Study links protein-coding gene to tumor development, activation of body’s natural immune defense against cancer

A model showing how the MYO10 protein regulates inflammation and creates favorable conditions for immune checkpoint inhibition.Credit: Case Western Reserve University

Researchers at the Case Comprehensive Cancer Center have revealed a potentially important role for the protein-encoding gene MYO10 in tumorigenesis and immunotherapy responses.Their findings are today Science Advances..

A team led by Youwei Zhang, an associate professor of pharmacology at Case Western Reserve University School of Medicine, found breast cancers with high levels of MYO10 (including the most malignant triple-negative breast cancer) that respond favorably to immune checkpoint inhibition (ICB). Did. ) Treatment, supporting the use of this treatment to treat these types of tumors.

ICB is an innovative treatment that uses drugs known as immune checkpoint inhibitors. This is a drug that can help the body’s immune system recognize and attack. cancer cell..

The team’s findings also suggest that ICB use should be avoided in breast tumors with low MYO10, as these tumors actually grew after ICB treatment.

Studies show that high levels of MYO10 cause chronic inflammation in tumors and reduce major immune capacity. cellKnown as T cells for slowing tumor growth.

But at the same time, this inflammatory environment within the tumor increased the ability of immune cells to elicit an immune response.This was finally allowed Tumor cells Supports ICB therapy and improves outcomes.

Proteins called interferon and interleukin, and other factors that regulate their production, are part of the body’s natural defenses.When they sense bacteria or cancer cell In the body, they strengthen the immune system and trigger killer immune cells to fight these invaders.

In this study, researchers found that high levels of MYO10 increased the presence of interferon. Conversely, low levels of MYO10 correlated with decreased interferon production. The researchers explained that these findings at least partially explain why MYO10 hypotumors did not respond to ICB therapy.

Is consistent with Chronic inflammation Tumor environment with high levels of MYO10 leading to loss of T cell function, treatment with aspirin to reduce inflammation Breast tumor Overexpressing MYO10.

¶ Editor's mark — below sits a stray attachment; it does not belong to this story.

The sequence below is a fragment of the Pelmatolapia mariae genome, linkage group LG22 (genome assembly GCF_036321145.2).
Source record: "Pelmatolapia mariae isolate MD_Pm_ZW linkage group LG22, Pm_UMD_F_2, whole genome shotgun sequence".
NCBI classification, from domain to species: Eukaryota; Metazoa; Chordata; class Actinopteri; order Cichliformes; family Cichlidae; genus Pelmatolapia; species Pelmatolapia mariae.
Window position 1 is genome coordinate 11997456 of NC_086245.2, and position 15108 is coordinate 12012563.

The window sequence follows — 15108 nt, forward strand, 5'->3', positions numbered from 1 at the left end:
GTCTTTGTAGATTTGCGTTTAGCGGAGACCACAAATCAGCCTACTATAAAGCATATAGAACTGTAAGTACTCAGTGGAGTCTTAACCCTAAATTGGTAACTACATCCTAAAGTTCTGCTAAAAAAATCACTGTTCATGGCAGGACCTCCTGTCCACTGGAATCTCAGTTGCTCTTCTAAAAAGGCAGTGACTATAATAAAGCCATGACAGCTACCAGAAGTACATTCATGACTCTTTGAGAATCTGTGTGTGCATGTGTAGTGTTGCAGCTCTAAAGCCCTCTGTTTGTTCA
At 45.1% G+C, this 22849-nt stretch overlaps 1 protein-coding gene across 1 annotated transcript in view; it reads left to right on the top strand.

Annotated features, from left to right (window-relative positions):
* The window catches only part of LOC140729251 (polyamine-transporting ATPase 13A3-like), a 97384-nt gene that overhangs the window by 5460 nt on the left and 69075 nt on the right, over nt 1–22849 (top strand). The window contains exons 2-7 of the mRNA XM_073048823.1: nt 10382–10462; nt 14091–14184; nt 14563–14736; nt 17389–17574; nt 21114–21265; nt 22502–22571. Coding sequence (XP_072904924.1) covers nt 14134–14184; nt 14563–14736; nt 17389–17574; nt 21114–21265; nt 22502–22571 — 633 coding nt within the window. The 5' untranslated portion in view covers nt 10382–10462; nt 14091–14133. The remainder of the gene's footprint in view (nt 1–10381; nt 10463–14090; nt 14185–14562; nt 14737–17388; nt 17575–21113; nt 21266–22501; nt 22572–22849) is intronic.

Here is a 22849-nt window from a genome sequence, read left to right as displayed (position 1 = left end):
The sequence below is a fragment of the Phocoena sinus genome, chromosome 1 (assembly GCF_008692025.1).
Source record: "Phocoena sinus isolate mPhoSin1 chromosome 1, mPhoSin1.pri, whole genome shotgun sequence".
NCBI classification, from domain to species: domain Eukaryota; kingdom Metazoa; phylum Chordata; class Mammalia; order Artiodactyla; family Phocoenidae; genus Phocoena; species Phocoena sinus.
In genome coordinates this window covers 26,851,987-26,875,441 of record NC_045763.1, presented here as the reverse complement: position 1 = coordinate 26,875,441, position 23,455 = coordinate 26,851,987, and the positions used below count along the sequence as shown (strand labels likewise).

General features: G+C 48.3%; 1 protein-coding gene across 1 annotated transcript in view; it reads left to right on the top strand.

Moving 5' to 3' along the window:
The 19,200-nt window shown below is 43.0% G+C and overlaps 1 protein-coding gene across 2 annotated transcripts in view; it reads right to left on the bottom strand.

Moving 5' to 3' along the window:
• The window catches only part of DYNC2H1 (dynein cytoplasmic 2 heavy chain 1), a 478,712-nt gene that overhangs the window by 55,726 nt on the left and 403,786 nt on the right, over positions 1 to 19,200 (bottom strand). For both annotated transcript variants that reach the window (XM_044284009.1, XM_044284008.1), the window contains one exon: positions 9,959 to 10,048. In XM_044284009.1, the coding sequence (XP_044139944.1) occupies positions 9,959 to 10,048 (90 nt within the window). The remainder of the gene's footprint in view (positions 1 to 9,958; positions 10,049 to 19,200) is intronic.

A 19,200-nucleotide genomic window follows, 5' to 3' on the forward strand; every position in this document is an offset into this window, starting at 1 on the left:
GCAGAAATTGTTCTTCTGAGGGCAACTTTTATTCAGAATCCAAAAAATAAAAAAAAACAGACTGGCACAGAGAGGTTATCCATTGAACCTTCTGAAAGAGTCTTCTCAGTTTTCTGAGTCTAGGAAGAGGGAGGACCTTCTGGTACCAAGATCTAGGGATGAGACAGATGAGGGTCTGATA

This is consistent with studies showing that long-term use of aspirin or non-steroidal anti-inflammatory drugs significantly reduced the tumor risk of esophageal, colorectal, and gastric cancers, as well as breast, lung, and prostate cancers. I have.

Team members have further elucidated how MYO10 promotes tumor growth. They say that MYO10 regulates genomic stability, cancer Growth by mediating the shape of the nucleus. They also found that the protein levels of MYO10 are important for this function.

They also showed how the protein recycling system tightly regulates MYO10 expression levels.These findings support tumor research and emphasize the importance of MYO10. Tumor development And the reaction of immunotherapy.

“This is the first study to correlate MYO10 with genomic instability and examine the role of MYO10. tumor Zhang, a member of the Molecular Oncology Program at the Center for Case Comprehensive Cancer, said, “Development and immunotherapy response,” “continuing these studies and how this knowledge has clinical implications for patient care. I would like to see if it gives, and I hope that these findings will be more effective. Treatment Elimination of options and ineffective treatments for breast cancer patients. “

The co-authors of the study are: Mark Jackson of Case General Cancer Center and Case Western Reserve Medical School. Franklin Meikapozo, Singlangen, Ilaria Tamano of Case Western Reserve Medical School. Ernest G. Heimsus and Richard Cheney at the University of North Carolina at Chapel Hill. John Hammer of the National Institute of Cardiopulmonary Blood.

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For more information:
MYO10 causes genomic instability and inflammation of cancer. Science Advances (2021). DOI: 10.1126 / sciadv.abg6908

Quote: The study linked the protein-encoding gene to tumorigenesis, activation of the body’s natural immune defenses against cancer (September 15, 2021), on September 15, 2021. Obtained from / news / 2021-09-links-protein-coding-. gene-tumor-body.html

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Study links protein-coding gene to tumor development, activation of body’s natural immune defense against cancer Source link Study links protein-coding gene to tumor development, activation of body’s natural immune defense against cancer

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